1. An accurate hearing test performed by a licensed professional such as a State Licensed Audiologist:
- Look for the Au.D. (Clinical doctoral degree), Ph.D. (research doctoral degree) or M.A./M.S. behind the professional’s name
2. A hearing test done in a sound booth.
- A sound booth reduces the amount of ambient noise in the test environment. If you can hear the noise from the outside environment, your test results may be impacted and show exaggerated hearing loss.
- There is no positive reason why testing you in a room is better than a sound booth. The test is not designed to determine how you hear when traffic noise or other conversations in the office are heard where you are being tested.
3. A professional who collects information on your communication needs to determine the best recommendation for you.
4. A professional who can explain the differences in hearing instrument technology.
5. A professional who explains to you what is included in the price of the hearing instruments and for how long services are provided. For example:
- What are the repair charges after the warranty expires?
- Can the warranty be extended?
- What is the maintenance plan for your hearing instruments to extend their life as long as possible?
6. A professional who provides multiple follow-up visits after the initial hearing instrument fitting to program the instruments to where they should be and/or how you prefer.
- Enabling the volume control is not a substitute for these follow-up visits
- Enabling multiple programs is not a substitute for these follow-up visits
- A cell phone application is not a substitute for professional programming
Additional ingredients that will provide more benefits:
- Do not be afraid to ask how long the professional has been practicing!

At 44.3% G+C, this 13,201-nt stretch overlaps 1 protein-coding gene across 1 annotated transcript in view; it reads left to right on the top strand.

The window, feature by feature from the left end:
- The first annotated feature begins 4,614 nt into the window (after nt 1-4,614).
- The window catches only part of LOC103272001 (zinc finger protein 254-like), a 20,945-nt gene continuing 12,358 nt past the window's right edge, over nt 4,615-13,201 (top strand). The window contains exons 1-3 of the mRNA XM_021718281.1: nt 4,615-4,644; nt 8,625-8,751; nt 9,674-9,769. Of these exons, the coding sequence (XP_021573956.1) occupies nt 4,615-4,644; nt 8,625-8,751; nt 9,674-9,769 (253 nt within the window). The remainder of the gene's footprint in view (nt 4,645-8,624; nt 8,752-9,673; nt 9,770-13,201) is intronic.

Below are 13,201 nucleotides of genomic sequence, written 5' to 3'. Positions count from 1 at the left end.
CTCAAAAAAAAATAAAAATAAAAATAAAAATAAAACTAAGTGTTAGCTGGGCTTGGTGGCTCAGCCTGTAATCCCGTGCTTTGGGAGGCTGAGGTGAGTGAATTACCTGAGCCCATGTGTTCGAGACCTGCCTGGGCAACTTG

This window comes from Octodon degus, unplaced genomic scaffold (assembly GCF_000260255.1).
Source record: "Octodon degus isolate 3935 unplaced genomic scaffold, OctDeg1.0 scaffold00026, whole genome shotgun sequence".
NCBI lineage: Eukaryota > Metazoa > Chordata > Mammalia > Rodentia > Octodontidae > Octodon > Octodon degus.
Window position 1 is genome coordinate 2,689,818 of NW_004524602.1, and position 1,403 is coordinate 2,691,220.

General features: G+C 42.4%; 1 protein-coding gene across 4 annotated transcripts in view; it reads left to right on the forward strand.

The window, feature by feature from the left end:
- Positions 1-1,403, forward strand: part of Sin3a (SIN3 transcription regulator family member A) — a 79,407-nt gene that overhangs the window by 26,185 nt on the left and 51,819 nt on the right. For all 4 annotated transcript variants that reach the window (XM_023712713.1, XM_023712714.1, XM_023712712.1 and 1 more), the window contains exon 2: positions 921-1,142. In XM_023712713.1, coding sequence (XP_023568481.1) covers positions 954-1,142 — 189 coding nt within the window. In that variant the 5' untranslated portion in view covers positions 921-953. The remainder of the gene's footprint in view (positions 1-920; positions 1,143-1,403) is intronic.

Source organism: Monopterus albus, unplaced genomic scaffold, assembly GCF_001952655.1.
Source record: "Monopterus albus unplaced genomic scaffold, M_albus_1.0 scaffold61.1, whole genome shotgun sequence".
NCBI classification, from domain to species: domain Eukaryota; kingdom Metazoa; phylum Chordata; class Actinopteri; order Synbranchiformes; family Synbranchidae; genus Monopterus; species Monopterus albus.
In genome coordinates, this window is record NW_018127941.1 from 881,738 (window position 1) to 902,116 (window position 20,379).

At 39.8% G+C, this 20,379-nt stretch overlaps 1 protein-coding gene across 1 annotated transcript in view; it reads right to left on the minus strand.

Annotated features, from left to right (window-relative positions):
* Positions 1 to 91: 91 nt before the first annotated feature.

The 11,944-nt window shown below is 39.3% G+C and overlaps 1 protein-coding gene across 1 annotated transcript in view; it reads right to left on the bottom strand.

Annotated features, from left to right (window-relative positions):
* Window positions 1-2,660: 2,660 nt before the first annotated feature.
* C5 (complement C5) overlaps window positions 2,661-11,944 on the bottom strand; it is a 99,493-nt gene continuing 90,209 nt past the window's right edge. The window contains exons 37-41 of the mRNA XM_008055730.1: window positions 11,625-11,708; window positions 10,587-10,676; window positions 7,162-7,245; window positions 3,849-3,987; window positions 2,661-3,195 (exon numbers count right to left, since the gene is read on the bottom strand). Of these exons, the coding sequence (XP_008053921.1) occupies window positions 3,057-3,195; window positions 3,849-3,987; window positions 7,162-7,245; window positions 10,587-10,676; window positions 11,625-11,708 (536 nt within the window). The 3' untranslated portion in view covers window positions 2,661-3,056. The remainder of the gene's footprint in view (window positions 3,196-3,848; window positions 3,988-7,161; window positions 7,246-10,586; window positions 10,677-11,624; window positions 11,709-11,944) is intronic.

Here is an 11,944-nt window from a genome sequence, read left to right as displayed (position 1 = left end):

- Ask the professional if they work with one or more hearing instrument companies and why.
- If you feel pressured to purchase hearing instruments, walk away. This is a personal decision for you and should be made when you are motivated to do so.
- If you are planning to move within a few months, purchase the hearing instruments where you will be moving to. Otherwise, you will end up paying a new professional for visits that would have been covered by the professional who you purchased from.
- If the cost is too low, you get what you pay for.
- If the cost seems extremely high (out of proportion for Kern County), you probably are not getting what you pay for.
- The pricing of hearing instruments vary greatly among professionals, the county you live in, and the state you reside in.
- In Kern County, the prices are lower (generally speaking) than Southern or Northern California.
If you are considering hearing aids, I recommend Dr. Eleanor Wilson in the strongest terms. She is very knowledgeable and patiently explains the alternatives. Over the years, every time I’ve had a problem with my hearing aids, she has quickly solved it. In addition, she and her staff are also very friendly and easy to approach. One other thing, the business of aids for hearing is not strictly regulated in the way that, for example, doctors are. Whether you choose Dr. Wilson or not, be SURE to consult with a registered audiologist.